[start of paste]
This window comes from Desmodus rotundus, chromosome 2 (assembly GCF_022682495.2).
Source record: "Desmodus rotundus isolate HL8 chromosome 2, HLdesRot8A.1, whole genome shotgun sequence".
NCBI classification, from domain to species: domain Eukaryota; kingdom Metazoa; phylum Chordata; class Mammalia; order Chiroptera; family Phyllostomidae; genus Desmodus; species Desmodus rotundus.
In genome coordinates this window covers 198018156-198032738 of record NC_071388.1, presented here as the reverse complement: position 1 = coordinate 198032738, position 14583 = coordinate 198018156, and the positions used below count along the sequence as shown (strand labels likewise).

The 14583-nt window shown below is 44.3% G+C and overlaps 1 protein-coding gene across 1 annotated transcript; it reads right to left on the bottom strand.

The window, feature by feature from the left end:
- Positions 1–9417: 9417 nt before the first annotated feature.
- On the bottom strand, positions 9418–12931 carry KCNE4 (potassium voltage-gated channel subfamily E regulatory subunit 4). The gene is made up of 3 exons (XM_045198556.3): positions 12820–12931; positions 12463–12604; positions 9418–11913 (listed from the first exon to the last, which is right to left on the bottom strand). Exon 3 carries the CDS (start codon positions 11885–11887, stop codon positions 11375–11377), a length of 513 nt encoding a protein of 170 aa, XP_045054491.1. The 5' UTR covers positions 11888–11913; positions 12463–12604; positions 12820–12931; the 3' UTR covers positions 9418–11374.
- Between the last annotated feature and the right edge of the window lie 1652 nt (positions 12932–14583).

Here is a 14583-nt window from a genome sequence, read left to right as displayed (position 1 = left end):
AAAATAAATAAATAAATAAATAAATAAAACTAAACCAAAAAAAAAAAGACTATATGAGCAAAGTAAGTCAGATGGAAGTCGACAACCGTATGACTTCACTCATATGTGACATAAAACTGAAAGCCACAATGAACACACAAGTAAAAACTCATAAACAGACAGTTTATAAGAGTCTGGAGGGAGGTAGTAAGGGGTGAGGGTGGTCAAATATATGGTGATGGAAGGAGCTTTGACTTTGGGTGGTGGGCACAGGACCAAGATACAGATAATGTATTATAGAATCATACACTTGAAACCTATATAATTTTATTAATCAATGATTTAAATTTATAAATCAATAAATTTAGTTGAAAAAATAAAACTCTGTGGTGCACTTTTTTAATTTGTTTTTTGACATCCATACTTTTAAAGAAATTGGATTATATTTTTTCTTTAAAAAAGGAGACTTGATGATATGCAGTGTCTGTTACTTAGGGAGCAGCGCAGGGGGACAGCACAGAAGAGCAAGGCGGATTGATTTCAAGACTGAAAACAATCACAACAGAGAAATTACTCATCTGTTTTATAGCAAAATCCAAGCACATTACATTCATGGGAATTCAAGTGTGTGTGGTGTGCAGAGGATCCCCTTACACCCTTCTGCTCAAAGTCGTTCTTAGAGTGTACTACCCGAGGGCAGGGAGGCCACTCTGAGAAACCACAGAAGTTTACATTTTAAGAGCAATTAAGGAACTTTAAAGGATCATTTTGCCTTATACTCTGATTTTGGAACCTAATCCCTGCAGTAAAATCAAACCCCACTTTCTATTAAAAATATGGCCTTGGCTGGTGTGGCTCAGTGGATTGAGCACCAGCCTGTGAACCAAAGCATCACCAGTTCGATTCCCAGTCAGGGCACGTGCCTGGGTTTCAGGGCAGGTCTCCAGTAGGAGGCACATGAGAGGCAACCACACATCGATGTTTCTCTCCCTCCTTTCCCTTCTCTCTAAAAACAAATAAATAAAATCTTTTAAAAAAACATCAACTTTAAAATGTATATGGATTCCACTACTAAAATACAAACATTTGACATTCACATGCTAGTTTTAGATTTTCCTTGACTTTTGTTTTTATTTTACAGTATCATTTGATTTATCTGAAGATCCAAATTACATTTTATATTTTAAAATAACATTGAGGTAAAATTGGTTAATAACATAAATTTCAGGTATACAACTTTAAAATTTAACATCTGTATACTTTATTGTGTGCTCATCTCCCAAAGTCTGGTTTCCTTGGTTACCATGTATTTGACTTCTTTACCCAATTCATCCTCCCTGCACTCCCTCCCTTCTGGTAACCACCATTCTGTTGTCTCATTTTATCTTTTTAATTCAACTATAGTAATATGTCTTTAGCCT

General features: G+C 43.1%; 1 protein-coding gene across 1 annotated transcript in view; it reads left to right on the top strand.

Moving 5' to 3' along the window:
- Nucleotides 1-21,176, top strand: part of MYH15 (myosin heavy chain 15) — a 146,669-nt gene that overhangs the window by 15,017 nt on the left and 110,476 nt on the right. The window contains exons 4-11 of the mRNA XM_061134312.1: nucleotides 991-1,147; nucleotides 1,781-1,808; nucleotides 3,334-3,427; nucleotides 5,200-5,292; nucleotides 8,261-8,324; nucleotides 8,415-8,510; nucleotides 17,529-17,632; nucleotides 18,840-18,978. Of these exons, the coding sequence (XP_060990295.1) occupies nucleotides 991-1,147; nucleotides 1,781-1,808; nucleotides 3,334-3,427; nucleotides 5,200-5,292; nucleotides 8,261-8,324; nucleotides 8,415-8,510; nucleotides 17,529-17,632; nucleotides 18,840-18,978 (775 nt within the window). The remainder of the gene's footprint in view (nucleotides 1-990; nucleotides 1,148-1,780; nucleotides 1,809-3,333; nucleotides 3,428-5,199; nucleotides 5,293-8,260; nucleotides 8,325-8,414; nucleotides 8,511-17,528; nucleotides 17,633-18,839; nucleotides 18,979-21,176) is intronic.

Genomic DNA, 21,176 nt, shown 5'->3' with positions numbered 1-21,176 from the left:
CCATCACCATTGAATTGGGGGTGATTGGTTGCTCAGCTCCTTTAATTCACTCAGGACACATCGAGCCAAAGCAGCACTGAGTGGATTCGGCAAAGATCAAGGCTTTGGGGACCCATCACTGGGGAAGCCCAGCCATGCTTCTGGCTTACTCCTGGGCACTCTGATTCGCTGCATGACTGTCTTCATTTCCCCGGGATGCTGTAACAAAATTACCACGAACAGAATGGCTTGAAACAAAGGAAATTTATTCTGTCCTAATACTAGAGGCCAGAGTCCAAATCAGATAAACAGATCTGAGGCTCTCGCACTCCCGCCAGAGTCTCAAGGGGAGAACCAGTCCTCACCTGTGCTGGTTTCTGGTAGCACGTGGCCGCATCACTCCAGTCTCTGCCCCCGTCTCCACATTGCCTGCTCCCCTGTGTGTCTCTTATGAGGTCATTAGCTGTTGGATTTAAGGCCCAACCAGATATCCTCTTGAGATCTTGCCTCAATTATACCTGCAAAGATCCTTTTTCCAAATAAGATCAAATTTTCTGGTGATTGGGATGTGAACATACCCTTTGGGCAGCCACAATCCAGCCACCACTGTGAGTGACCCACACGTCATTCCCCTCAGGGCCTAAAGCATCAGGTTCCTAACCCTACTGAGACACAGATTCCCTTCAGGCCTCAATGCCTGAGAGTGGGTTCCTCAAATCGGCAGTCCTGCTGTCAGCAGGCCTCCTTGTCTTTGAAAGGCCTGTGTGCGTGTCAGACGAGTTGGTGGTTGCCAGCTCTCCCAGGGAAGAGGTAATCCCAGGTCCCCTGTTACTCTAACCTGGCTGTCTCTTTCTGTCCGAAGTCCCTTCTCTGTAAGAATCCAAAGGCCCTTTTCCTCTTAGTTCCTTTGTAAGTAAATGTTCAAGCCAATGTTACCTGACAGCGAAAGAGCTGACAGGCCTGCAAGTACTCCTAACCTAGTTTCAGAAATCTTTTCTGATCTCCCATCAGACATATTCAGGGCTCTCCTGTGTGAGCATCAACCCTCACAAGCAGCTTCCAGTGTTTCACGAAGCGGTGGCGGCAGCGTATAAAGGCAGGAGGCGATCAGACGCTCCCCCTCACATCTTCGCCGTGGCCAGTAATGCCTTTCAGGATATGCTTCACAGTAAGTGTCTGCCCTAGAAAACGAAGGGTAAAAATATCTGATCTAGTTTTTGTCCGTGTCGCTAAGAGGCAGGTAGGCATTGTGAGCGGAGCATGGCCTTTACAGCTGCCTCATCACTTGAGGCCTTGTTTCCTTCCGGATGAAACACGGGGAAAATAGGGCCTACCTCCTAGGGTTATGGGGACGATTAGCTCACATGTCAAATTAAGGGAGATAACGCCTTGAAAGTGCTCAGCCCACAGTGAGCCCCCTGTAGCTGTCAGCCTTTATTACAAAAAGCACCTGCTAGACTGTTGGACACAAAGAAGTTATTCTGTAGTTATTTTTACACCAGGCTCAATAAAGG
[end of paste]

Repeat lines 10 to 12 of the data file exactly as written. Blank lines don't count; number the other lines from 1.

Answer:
Here is a 14583-nt window from a genome sequence, read left to right as displayed (position 1 = left end):
AAAATAAATAAATAAATAAATAAATAAAACTAAACCAAAAAAAAAAAGACTATATGAGCAAAGTAAGTCAGATGGAAGTCGACAACCGTATGACTTCACTCATATGTGACATAAAACTGAAAGCCACAATGAACACACAAGTAAAAACTCATAAACAGACAGTTTATAAGAGTCTGGAGGGAGGTAGTAAGGGGTGAGGGTGGTCAAATATATGGTGATGGAAGGAGCTTTGACTTTGGGTGGTGGGCACAGGACCAAGATACAGATAATGTATTATAGAATCATACACTTGAAACCTATATAATTTTATTAATCAATGATTTAAATTTATAAATCAATAAATTTAGTTGAAAAAATAAAACTCTGTGGTGCACTTTTTTAATTTGTTTTTTGACATCCATACTTTTAAAGAAATTGGATTATATTTTTTCTTTAAAAAAGGAGACTTGATGATATGCAGTGTCTGTTACTTAGGGAGCAGCGCAGGGGGACAGCACAGAAGAGCAAGGCGGATTGATTTCAAGACTGAAAACAATCACAACAGAGAAATTACTCATCTGTTTTATAGCAAAATCCAAGCACATTACATTCATGGGAATTCAAGTGTGTGTGGTGTGCAGAGGATCCCCTTACACCCTTCTGCTCAAAGTCGTTCTTAGAGTGTACTACCCGAGGGCAGGGAGGCCACTCTGAGAAACCACAGAAGTTTACATTTTAAGAGCAATTAAGGAACTTTAAAGGATCATTTTGCCTTATACTCTGATTTTGGAACCTAATCCCTGCAGTAAAATCAAACCCCACTTTCTATTAAAAATATGGCCTTGGCTGGTGTGGCTCAGTGGATTGAGCACCAGCCTGTGAACCAAAGCATCACCAGTTCGATTCCCAGTCAGGGCACGTGCCTGGGTTTCAGGGCAGGTCTCCAGTAGGAGGCACATGAGAGGCAACCACACATCGATGTTTCTCTCCCTCCTTTCCCTTCTCTCTAAAAACAAATAAATAAAATCTTTTAAAAAAACATCAACTTTAAAATGTATATGGATTCCACTACTAAAATACAAACATTTGACATTCACATGCTAGTTTTAGATTTTCCTTGACTTTTGTTTTTATTTTACAGTATCATTTGATTTATCTGAAGATCCAAATTACATTTTATATTTTAAAATAACATTGAGGTAAAATTGGTTAATAACATAAATTTCAGGTATACAACTTTAAAATTTAACATCTGTATACTTTATTGTGTGCTCATCTCCCAAAGTCTGGTTTCCTTGGTTACCATGTATTTGACTTCTTTACCCAATTCATCCTCCCTGCACTCCCTCCCTTCTGGTAACCACCATTCTGTTGTCTCATTTTATCTTTTTAATTCAACTATAGTAATATGTCTTTAGCCT

General features: G+C 43.1%; 1 protein-coding gene across 1 annotated transcript in view; it reads left to right on the top strand.